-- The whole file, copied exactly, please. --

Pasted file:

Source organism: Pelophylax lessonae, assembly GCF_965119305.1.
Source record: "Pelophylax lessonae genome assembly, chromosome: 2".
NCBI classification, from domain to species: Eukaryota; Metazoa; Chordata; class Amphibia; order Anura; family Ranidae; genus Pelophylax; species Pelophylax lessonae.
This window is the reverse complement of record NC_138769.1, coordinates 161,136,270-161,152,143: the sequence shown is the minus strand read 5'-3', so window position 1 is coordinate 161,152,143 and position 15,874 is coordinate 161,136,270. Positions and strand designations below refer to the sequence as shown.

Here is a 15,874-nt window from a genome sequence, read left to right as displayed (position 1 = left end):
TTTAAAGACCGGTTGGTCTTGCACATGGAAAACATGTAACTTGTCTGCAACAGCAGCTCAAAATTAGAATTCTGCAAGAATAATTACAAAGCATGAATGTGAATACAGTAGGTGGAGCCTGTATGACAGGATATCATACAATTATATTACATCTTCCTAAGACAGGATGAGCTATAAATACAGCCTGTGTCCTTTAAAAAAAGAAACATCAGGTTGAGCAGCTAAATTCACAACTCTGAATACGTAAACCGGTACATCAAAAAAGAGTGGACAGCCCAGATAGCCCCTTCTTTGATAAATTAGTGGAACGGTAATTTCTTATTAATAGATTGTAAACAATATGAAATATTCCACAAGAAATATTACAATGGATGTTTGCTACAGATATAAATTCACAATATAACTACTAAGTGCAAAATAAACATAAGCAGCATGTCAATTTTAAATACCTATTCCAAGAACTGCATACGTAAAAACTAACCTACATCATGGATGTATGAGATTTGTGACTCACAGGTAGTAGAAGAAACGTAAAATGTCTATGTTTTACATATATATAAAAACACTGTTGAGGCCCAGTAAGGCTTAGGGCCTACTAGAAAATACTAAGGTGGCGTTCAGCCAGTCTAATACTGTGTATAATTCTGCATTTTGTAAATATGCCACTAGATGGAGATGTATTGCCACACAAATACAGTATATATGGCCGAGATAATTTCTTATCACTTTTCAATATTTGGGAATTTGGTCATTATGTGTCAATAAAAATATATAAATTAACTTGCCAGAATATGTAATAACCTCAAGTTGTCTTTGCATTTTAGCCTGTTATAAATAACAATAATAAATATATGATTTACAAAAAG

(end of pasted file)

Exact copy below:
Source organism: Pelophylax lessonae, assembly GCF_965119305.1.
Source record: "Pelophylax lessonae genome assembly, chromosome: 2".
NCBI classification, from domain to species: Eukaryota; Metazoa; Chordata; class Amphibia; order Anura; family Ranidae; genus Pelophylax; species Pelophylax lessonae.
This window is the reverse complement of record NC_138769.1, coordinates 161,136,270-161,152,143: the sequence shown is the minus strand read 5'-3', so window position 1 is coordinate 161,152,143 and position 15,874 is coordinate 161,136,270. Positions and strand designations below refer to the sequence as shown.

Here is a 15,874-nt window from a genome sequence, read left to right as displayed (position 1 = left end):
TTTAAAGACCGGTTGGTCTTGCACATGGAAAACATGTAACTTGTCTGCAACAGCAGCTCAAAATTAGAATTCTGCAAGAATAATTACAAAGCATGAATGTGAATACAGTAGGTGGAGCCTGTATGACAGGATATCATACAATTATATTACATCTTCCTAAGACAGGATGAGCTATAAATACAGCCTGTGTCCTTTAAAAAAAGAAACATCAGGTTGAGCAGCTAAATTCACAACTCTGAATACGTAAACCGGTACATCAAAAAAGAGTGGACAGCCCAGATAGCCCCTTCTTTGATAAATTAGTGGAACGGTAATTTCTTATTAATAGATTGTAAACAATATGAAATATTCCACAAGAAATATTACAATGGATGTTTGCTACAGATATAAATTCACAATATAACTACTAAGTGCAAAATAAACATAAGCAGCATGTCAATTTTAAATACCTATTCCAAGAACTGCATACGTAAAAACTAACCTACATCATGGATGTATGAGATTTGTGACTCACAGGTAGTAGAAGAAACGTAAAATGTCTATGTTTTACATATATATAAAAACACTGTTGAGGCCCAGTAAGGCTTAGGGCCTACTAGAAAATACTAAGGTGGCGTTCAGCCAGTCTAATACTGTGTATAATTCTGCATTTTGTAAATATGCCACTAGATGGAGATGTATTGCCACACAAATACAGTATATATGGCCGAGATAATTTCTTATCACTTTTCAATATTTGGGAATTTGGTCATTATGTGTCAATAAAAATATATAAATTAACTTGCCAGAATATGTAATAACCTCAAGTTGTCTTTGCATTTTAGCCTGTTATAAATAACAATAATAAATATATGATTTACAAAAAG